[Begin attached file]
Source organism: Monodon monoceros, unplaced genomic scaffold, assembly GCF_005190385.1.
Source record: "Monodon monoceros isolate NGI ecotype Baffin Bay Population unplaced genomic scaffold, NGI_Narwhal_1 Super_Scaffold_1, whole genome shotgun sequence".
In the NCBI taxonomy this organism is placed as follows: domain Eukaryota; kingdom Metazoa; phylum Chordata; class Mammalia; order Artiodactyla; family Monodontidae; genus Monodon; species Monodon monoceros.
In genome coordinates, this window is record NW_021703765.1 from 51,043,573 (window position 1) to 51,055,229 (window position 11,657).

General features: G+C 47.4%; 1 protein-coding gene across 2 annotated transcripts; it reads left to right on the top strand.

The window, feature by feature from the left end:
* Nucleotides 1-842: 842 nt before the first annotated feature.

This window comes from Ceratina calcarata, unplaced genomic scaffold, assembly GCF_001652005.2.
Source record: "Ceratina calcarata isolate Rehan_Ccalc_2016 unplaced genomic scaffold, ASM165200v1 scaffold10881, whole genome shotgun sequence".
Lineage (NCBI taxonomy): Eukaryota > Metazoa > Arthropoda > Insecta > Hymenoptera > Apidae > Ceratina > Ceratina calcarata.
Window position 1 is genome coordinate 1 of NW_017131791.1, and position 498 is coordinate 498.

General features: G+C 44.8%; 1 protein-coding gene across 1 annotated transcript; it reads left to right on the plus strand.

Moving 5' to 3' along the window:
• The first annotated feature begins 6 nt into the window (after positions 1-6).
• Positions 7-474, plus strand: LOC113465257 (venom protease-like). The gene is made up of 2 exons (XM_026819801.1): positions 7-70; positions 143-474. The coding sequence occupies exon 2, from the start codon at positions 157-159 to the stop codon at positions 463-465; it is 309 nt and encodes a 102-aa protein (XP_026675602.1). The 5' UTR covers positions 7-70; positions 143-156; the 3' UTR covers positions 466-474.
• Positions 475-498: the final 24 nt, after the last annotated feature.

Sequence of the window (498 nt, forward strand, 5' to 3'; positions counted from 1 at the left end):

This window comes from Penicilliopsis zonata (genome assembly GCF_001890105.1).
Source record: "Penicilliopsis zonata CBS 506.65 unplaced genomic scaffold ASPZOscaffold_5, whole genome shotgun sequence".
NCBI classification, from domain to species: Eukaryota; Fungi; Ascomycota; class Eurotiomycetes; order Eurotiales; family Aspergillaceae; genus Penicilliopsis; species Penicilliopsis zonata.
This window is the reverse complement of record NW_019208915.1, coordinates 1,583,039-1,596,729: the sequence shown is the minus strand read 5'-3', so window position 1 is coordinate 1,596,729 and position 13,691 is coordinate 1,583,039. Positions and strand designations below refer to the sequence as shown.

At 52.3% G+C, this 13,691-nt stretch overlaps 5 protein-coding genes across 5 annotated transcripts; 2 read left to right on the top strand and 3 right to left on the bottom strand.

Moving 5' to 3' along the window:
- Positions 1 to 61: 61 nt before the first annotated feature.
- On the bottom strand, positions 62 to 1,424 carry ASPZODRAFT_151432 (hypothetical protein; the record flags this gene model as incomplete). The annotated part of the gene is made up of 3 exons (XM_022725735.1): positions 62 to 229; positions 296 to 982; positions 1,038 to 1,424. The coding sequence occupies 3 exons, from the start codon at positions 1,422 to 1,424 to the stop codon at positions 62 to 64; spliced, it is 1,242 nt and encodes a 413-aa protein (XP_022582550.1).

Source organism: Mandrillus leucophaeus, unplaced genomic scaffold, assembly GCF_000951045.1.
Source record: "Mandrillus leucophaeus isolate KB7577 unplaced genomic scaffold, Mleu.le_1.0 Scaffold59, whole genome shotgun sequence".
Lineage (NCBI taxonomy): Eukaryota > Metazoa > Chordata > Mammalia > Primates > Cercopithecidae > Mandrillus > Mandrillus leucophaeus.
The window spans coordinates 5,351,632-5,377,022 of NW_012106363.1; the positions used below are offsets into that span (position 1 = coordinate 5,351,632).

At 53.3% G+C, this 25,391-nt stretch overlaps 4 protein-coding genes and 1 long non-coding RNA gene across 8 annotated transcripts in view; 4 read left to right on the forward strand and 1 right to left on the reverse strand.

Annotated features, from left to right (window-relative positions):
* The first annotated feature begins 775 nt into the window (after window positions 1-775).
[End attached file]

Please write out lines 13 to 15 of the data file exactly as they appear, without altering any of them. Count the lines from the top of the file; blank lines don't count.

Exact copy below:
Moving 5' to 3' along the window:
• The first annotated feature begins 6 nt into the window (after positions 1-6).
• Positions 7-474, plus strand: LOC113465257 (venom protease-like). The gene is made up of 2 exons (XM_026819801.1): positions 7-70; positions 143-474. The coding sequence occupies exon 2, from the start codon at positions 157-159 to the stop codon at positions 463-465; it is 309 nt and encodes a 102-aa protein (XP_026675602.1). The 5' UTR covers positions 7-70; positions 143-156; the 3' UTR covers positions 466-474.